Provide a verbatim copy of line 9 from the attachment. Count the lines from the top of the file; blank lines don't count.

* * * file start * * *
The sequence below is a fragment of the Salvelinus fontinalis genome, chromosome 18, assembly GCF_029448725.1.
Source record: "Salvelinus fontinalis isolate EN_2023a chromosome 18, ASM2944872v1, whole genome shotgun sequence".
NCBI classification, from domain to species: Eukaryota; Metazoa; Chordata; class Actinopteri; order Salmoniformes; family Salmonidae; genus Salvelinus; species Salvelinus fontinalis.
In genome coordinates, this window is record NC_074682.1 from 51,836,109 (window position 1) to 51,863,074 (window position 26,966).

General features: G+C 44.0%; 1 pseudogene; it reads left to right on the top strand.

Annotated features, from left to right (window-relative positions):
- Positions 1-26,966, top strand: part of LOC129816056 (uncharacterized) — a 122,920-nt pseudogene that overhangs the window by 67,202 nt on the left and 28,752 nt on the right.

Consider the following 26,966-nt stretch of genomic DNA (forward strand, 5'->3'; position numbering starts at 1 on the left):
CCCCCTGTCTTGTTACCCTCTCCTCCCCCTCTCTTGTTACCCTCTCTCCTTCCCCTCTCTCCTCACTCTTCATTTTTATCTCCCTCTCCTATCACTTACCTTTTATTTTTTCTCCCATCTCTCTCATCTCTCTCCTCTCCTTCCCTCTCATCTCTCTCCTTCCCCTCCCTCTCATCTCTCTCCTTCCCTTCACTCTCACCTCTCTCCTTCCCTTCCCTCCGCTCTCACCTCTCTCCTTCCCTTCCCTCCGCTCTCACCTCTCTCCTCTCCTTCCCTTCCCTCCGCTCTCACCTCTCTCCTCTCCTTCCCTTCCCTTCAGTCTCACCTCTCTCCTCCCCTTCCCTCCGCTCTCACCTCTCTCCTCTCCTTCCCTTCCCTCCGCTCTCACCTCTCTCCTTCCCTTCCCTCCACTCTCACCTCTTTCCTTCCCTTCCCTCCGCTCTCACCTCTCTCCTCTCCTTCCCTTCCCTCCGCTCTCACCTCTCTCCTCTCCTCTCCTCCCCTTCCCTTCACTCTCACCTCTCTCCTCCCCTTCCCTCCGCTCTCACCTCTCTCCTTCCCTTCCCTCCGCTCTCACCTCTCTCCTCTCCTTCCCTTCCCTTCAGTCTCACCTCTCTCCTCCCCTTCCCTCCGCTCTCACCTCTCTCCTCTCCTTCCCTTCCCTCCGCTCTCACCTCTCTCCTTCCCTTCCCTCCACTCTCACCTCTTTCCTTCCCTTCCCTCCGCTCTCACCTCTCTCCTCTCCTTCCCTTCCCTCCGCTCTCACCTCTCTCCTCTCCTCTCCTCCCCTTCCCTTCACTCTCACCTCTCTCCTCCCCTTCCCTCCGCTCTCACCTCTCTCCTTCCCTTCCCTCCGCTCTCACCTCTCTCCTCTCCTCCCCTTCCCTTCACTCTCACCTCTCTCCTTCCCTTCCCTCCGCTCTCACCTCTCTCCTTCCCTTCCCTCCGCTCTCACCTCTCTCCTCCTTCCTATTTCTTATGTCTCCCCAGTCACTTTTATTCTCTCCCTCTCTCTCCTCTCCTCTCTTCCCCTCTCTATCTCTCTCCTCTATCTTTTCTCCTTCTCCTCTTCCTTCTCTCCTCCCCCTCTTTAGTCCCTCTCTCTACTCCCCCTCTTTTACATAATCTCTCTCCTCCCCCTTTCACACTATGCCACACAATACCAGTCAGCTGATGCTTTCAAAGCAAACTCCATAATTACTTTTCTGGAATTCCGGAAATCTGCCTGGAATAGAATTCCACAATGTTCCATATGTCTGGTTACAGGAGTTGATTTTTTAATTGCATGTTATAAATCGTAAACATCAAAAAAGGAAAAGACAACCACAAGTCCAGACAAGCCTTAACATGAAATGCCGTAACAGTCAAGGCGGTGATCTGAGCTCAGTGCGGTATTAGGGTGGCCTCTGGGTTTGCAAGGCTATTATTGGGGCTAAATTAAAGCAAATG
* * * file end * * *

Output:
CCCCCTGTCTTGTTACCCTCTCCTCCCCCTCTCTTGTTACCCTCTCTCCTTCCCCTCTCTCCTCACTCTTCATTTTTATCTCCCTCTCCTATCACTTACCTTTTATTTTTTCTCCCATCTCTCTCATCTCTCTCCTCTCCTTCCCTCTCATCTCTCTCCTTCCCCTCCCTCTCATCTCTCTCCTTCCCTTCACTCTCACCTCTCTCCTTCCCTTCCCTCCGCTCTCACCTCTCTCCTTCCCTTCCCTCCGCTCTCACCTCTCTCCTCTCCTTCCCTTCCCTCCGCTCTCACCTCTCTCCTCTCCTTCCCTTCCCTTCAGTCTCACCTCTCTCCTCCCCTTCCCTCCGCTCTCACCTCTCTCCTCTCCTTCCCTTCCCTCCGCTCTCACCTCTCTCCTTCCCTTCCCTCCACTCTCACCTCTTTCCTTCCCTTCCCTCCGCTCTCACCTCTCTCCTCTCCTTCCCTTCCCTCCGCTCTCACCTCTCTCCTCTCCTCTCCTCCCCTTCCCTTCACTCTCACCTCTCTCCTCCCCTTCCCTCCGCTCTCACCTCTCTCCTTCCCTTCCCTCCGCTCTCACCTCTCTCCTCTCCTTCCCTTCCCTTCAGTCTCACCTCTCTCCTCCCCTTCCCTCCGCTCTCACCTCTCTCCTCTCCTTCCCTTCCCTCCGCTCTCACCTCTCTCCTTCCCTTCCCTCCACTCTCACCTCTTTCCTTCCCTTCCCTCCGCTCTCACCTCTCTCCTCTCCTTCCCTTCCCTCCGCTCTCACCTCTCTCCTCTCCTCTCCTCCCCTTCCCTTCACTCTCACCTCTCTCCTCCCCTTCCCTCCGCTCTCACCTCTCTCCTTCCCTTCCCTCCGCTCTCACCTCTCTCCTCTCCTCCCCTTCCCTTCACTCTCACCTCTCTCCTTCCCTTCCCTCCGCTCTCACCTCTCTCCTTCCCTTCCCTCCGCTCTCACCTCTCTCCTCCTTCCTATTTCTTATGTCTCCCCAGTCACTTTTATTCTCTCCCTCTCTCTCCTCTCCTCTCTTCCCCTCTCTATCTCTCTCCTCTATCTTTTCTCCTTCTCCTCTTCCTTCTCTCCTCCCCCTCTTTAGTCCCTCTCTCTACTCCCCCTCTTTTACATAATCTCTCTCCTCCCCCTTTCACACTATGCCACACAATACCAGTCAGCTGATGCTTTCAAAGCAAACTCCATAATTACTTTTCTGGAATTCCGGAAATCTGCCTGGAATAGAATTCCACAATGTTCCATATGTCTGGTTACAGGAGTTGATTTTTTAATTGCATGTTATAAATCGTAAACATCAAAAAAGGAAAAGACAACCACAAGTCCAGACAAGCCTTAACATGAAATGCCGTAACAGTCAAGGCGGTGATCTGAGCTCAGTGCGGTATTAGGGTGGCCTCTGGGTTTGCAAGGCTATTATTGGGGCTAAATTAAAGCAAATG